Titles are rebuilt, on demand, at the studio level by digital means. There will be no going back to the negative or having to find masters after many years, which may not be close at hand.

The sense of objects lost and then found will disappear. There will be nothing to be discovered. If it's not there, it's not anywhere.

A whole new world of archiving is being created before our eyes in which IT experts, server management, copyright maintenance and metadata are more important than the old skills of rolling through reels, shot-by-shot comparision, chemistry and detective work. Searching through vaults, often in the side of a mountain somewhere, or digging through 100-year-old show business magazines for release info, deteriorating or off-limits or hidden in a library not sufficiently staffed to allow access, is labor intensive.

The search will become increasingly pointless. Numerous older titles released on VHS in the 1980s, when that format seemed to to revive entire back catalogs in the go-go days, have not made the transition to DVD. They never will now. Most of the classics and cult items that have been mined now comprise the new "cult" canon. There's no financial reason to re-release "The Devils" or "Sonny Boy" or "American Hot Wax" or "Kafka." The Warner Archives program, along with Sony's recent entry to reanimate some of Columbia's forgotten back catalog, are last ditch efforts to skim what remaining cream is left, at inflated prices although on DVD-rs (shelf life: less than 10 years). These feed on the last good will of jaded collectors who will still pay for films as the studios abandon the DVD business.

The 1000s of titles that did made it to DVD won't make the transition to streaming. The real problem is invisible without your long glasses on. So much new content is being readied to be served up online or on your iPad. Those digital masters are being shepharded and under the legal custodianship of the studios. The studios keep everything safe for as long as its apparent financial lifespan. And no longer. These new and future digital masters are digested and reabsorbed into the studios' virtual clouds of content out of sight, out of mind and out of the culture.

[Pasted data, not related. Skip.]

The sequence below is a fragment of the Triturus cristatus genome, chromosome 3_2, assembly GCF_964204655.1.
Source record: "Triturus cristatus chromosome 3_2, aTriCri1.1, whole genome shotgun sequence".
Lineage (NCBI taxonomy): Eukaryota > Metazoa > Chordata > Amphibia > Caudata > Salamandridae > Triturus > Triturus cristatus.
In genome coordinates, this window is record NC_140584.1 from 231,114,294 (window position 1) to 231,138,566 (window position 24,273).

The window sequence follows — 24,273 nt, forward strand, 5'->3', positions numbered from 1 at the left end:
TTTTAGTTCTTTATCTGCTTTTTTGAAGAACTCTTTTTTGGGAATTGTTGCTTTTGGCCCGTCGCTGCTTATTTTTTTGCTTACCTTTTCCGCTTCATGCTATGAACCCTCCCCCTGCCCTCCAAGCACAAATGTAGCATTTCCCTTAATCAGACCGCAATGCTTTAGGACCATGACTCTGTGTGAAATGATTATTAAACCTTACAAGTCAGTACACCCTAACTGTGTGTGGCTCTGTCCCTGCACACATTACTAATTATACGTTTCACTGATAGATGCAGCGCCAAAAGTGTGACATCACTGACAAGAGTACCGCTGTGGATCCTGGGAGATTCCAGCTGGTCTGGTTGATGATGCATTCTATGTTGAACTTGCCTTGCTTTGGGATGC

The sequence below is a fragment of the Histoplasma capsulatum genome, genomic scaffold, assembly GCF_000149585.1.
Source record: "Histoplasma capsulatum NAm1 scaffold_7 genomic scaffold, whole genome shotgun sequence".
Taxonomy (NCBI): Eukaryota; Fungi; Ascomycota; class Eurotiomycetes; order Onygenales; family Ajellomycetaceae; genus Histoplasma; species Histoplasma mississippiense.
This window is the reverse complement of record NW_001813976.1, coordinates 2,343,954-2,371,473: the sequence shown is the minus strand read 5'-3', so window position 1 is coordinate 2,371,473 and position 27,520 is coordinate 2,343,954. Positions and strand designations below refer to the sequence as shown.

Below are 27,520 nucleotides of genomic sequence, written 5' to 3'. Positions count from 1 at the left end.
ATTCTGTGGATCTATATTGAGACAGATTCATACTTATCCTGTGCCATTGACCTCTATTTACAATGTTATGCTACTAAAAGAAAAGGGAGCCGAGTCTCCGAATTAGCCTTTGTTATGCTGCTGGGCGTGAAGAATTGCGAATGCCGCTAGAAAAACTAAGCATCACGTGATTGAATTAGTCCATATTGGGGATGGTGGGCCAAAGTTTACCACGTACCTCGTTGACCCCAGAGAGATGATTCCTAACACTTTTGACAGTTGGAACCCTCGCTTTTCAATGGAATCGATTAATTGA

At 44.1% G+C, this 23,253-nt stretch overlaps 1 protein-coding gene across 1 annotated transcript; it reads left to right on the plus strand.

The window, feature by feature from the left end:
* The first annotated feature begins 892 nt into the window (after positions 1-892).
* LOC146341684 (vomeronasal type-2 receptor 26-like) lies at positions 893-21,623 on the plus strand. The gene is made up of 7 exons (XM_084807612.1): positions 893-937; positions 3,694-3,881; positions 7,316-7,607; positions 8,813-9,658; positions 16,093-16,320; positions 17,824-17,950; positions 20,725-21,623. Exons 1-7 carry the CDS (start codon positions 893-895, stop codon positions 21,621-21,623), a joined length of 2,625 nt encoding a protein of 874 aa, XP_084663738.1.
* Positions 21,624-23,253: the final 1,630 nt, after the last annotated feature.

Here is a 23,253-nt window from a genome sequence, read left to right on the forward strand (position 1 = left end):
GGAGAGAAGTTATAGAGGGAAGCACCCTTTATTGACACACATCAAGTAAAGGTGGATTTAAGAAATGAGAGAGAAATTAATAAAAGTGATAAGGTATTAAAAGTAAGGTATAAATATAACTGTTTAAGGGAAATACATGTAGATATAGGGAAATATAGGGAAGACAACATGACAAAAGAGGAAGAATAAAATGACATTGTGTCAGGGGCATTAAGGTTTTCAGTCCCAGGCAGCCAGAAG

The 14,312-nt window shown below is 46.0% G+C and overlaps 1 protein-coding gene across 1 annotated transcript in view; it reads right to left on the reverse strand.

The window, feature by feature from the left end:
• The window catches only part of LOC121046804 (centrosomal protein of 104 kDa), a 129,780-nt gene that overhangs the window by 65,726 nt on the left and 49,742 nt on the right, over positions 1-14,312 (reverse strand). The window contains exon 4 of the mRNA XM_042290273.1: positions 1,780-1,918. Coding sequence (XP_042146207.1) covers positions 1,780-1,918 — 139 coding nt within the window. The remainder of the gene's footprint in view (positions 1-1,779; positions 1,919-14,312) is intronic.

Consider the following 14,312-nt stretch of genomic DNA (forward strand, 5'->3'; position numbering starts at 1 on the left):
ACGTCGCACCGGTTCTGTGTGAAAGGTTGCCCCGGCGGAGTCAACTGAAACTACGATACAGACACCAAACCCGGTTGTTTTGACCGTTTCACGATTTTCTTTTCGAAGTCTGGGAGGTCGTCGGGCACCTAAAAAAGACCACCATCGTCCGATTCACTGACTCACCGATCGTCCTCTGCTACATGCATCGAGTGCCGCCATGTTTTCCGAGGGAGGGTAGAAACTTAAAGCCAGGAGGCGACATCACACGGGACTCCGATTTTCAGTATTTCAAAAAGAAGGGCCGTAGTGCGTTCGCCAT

The older realm of films already on prints, almost everything made prior to 1999, will remain in the thousands of archives worldwide, unavailable except to those museum and theatre spaces that still show film from film.

They're kept in cool conditions, and with a minimum of fuss they will last another century. They will sit. These two schools, digital vs. analog, move farther apart as theatres, museums, film festivals, free tv, and all the other modes in which film continued to live are slowly replaced.

The "print" people, who work with objects and artifacts and do research in dusty basements, are already irrelevant to the "digital" people who sit in front of computers and scan and code metadata.

Our historical memories will become divided between the sexy shiny 3-D stuff that we look as it goes online (and no longer when it goes offline), and the plastic objects that still exist because they were able to be left behind.